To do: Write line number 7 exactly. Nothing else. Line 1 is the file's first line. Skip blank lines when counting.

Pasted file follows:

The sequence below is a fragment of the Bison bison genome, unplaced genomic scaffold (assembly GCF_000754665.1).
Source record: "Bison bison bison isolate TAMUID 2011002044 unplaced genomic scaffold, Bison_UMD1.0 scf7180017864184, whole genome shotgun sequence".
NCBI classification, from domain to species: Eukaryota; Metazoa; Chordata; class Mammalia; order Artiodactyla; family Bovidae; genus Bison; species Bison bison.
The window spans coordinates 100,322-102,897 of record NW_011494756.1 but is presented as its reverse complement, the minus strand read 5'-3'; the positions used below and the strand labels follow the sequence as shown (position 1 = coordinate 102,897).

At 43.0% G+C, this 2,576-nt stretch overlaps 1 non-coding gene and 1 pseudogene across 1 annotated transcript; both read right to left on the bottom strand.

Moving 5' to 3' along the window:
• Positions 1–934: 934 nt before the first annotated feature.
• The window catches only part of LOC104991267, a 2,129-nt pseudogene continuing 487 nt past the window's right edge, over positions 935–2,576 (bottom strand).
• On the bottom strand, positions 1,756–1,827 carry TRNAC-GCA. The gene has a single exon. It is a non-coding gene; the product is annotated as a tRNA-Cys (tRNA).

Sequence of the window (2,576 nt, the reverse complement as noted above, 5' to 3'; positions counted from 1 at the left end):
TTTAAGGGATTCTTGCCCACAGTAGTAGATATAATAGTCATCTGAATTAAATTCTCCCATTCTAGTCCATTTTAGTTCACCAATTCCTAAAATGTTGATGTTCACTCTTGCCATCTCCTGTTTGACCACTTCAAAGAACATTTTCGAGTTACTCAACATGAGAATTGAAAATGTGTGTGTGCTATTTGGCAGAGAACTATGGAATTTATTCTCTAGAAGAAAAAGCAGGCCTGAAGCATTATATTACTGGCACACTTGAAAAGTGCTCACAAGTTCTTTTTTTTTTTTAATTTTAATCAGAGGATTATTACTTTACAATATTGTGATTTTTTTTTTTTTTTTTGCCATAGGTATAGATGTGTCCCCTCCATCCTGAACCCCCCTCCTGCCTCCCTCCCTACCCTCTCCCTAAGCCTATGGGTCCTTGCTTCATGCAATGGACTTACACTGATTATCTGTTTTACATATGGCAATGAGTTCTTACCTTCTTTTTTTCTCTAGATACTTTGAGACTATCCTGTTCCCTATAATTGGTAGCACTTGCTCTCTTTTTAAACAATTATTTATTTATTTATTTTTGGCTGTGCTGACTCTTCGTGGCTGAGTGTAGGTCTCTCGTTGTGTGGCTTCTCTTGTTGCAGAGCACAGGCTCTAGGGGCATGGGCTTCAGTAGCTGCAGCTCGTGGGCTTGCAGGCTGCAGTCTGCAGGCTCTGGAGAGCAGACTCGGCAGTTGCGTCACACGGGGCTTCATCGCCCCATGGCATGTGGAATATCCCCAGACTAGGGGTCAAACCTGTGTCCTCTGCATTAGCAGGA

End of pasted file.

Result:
• Positions 1–934: 934 nt before the first annotated feature.